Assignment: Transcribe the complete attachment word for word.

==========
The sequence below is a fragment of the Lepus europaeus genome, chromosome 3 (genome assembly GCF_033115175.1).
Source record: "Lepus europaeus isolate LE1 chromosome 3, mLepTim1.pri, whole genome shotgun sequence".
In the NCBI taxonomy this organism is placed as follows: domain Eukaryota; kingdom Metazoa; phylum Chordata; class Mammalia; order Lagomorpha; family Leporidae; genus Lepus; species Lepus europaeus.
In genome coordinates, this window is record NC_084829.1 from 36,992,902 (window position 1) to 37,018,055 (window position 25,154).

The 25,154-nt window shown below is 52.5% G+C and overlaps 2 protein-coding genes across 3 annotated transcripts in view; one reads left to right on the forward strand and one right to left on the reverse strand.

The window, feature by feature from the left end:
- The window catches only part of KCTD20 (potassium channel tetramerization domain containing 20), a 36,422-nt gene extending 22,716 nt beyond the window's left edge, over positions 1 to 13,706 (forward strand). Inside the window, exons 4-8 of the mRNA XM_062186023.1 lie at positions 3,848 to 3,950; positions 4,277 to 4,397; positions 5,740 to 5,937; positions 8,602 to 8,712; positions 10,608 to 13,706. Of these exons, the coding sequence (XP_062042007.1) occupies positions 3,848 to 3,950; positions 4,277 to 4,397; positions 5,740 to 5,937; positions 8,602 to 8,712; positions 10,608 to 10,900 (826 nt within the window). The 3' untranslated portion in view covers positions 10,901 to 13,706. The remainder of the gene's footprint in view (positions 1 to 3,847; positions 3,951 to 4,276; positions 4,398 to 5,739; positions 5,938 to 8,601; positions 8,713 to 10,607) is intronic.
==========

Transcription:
The sequence below is a fragment of the Lepus europaeus genome, chromosome 3 (genome assembly GCF_033115175.1).
Source record: "Lepus europaeus isolate LE1 chromosome 3, mLepTim1.pri, whole genome shotgun sequence".
In the NCBI taxonomy this organism is placed as follows: domain Eukaryota; kingdom Metazoa; phylum Chordata; class Mammalia; order Lagomorpha; family Leporidae; genus Lepus; species Lepus europaeus.
In genome coordinates, this window is record NC_084829.1 from 36,992,902 (window position 1) to 37,018,055 (window position 25,154).

The 25,154-nt window shown below is 52.5% G+C and overlaps 2 protein-coding genes across 3 annotated transcripts in view; one reads left to right on the forward strand and one right to left on the reverse strand.

The window, feature by feature from the left end:
- The window catches only part of KCTD20 (potassium channel tetramerization domain containing 20), a 36,422-nt gene extending 22,716 nt beyond the window's left edge, over positions 1 to 13,706 (forward strand). Inside the window, exons 4-8 of the mRNA XM_062186023.1 lie at positions 3,848 to 3,950; positions 4,277 to 4,397; positions 5,740 to 5,937; positions 8,602 to 8,712; positions 10,608 to 13,706. Of these exons, the coding sequence (XP_062042007.1) occupies positions 3,848 to 3,950; positions 4,277 to 4,397; positions 5,740 to 5,937; positions 8,602 to 8,712; positions 10,608 to 10,900 (826 nt within the window). The 3' untranslated portion in view covers positions 10,901 to 13,706. The remainder of the gene's footprint in view (positions 1 to 3,847; positions 3,951 to 4,276; positions 4,398 to 5,739; positions 5,938 to 8,601; positions 8,713 to 10,607) is intronic.